All the rage in Europe and America this year, smart thermostats have hit the market to help homes and businesses automate their heat provision and reduce energy output – and maybe even help companies move to a more sustainable heating and cooling regime.
First unveiled in 2011, the Nest learning thermostat, for example, doesn’t just respond to the way you’ve programmed your needs – it actually learns what your needs are and preempts them.
Nest is Wi-Fi- enabled and connected to the internet, and the smart thermostats use sensors to detect whether you are actually in a room or not, and learn your schedule so you don’t have to manually set the heating to come on at a particular time.
In New Zealand, where thermostatcontrolled central heating is still not the norm, Mitsubishi Electric has unveiled a Wi-Fi heat pump control app. The idea is customers can control several heat pumps from one app on a phone or tablet, with no expensive hardware needed – apart from the pumps themselves.
They can also change the set up and temperature of each pump remotely.
Trish Stenzel from New Zealand distributor Black Diamond Technologies says Wi-Fi Control is geared for small to medium-sized commercial buildings including offices, motels, and schools.
“Once each heat pump is fitted with an adapter, building managers can control and customize the heating and cooling needs of multiple units, not just in the same building, but across a number of locations, through one app.”
So a business headquartered in Takapuna but with a factory in Papatoetoe can control both systems from one mobile phone.
Stenzel says the technology has been designed specifically for the New Zealand market and can be retrofitted to most Mitsubishi Electric heating and cooling products, including ducts systems, as long as they are less than five years old.
Unlike the Nest thermostats, the Mitsubishi Electric app can’t learn your habits, but you can programme in usage parameters, setting heat pumps to a particular pattern.
SEE THE LIGHT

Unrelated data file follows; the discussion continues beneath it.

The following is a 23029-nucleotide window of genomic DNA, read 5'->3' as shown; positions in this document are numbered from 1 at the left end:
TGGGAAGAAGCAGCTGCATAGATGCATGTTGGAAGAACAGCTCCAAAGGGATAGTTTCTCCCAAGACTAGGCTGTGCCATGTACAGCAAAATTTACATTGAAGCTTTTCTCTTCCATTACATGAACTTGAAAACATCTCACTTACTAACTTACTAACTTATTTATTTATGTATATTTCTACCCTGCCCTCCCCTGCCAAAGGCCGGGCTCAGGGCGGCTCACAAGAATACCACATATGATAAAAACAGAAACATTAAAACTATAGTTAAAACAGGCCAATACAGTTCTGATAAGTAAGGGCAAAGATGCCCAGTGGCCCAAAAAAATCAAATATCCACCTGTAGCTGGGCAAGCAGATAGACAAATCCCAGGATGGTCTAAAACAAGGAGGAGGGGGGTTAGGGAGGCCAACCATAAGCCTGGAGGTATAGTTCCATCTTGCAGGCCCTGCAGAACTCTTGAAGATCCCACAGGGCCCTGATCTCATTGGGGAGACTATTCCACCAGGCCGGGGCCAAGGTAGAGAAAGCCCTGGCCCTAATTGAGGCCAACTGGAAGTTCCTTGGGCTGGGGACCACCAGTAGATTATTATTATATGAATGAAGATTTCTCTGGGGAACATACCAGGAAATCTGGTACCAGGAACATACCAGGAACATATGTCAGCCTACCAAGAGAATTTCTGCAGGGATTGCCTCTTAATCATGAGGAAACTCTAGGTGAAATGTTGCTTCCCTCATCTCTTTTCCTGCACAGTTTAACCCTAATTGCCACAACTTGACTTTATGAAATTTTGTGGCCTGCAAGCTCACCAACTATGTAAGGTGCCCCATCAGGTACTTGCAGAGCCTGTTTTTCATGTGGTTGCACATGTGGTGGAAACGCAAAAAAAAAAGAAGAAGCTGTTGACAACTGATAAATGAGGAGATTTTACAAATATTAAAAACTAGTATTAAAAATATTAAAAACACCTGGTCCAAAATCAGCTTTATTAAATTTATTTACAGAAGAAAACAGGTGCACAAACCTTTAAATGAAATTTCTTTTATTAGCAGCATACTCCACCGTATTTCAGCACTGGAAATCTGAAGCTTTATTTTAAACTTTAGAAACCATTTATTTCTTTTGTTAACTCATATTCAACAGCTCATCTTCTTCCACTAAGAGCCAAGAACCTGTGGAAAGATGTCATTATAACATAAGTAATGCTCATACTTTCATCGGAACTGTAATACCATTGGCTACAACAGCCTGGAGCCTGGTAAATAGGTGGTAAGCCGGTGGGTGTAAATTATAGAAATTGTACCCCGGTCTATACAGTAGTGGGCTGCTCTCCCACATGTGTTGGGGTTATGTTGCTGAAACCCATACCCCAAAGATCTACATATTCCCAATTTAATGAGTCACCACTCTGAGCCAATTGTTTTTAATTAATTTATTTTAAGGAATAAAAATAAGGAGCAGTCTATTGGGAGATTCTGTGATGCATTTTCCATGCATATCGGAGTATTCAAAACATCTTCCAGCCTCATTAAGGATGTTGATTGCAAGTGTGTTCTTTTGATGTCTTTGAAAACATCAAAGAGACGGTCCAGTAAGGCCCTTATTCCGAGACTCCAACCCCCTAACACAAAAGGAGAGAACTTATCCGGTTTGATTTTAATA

Are you still using traditional lightbulbs? The UK’s Telegraph newspaper, with the help of comparethemarket.com, calculated that replacing ten 60w ordinary bulbs with 6w LED lights could save you nearly $500 a year.
And even though they’re more expensive than other types of lightbulb on the market, the energy savings are so significant you would have paid off your investment within five months. The bulbs themselves last on average 18 months.
If you upscale their calculations to a large office, your savings could well enter the four figure mark, not to mention the huge reduction in your carbon footprint.
DON’T BE FRIGID
If your business uses industrial refrigeration units you’ll know how energy inefficient they can be. This is because of the way units work, with the thermostat asking the compressor to run until the minimum temperature is achieved, and then the compressor’s energy use increasing exponentially as the bottom of the temperature control band is approached.
Vancouver-based company Smartcool has developed two products (known sexily as ECO3 and ESM) which can be used with an existing refrigeration system, to optimise its cooling cycle, reducing energy output by around 15%.
The devices are placed between the compressor and the thermostat, where they actively monitor and analyse the system.
They then use that information to adjust the length of each cooling cycle to make sure it uses as little electricity as possible.
Worth changing: Co- owner of Rushworth Cafe James Gardiner switched to Utilise because he was frustrated at his power bill.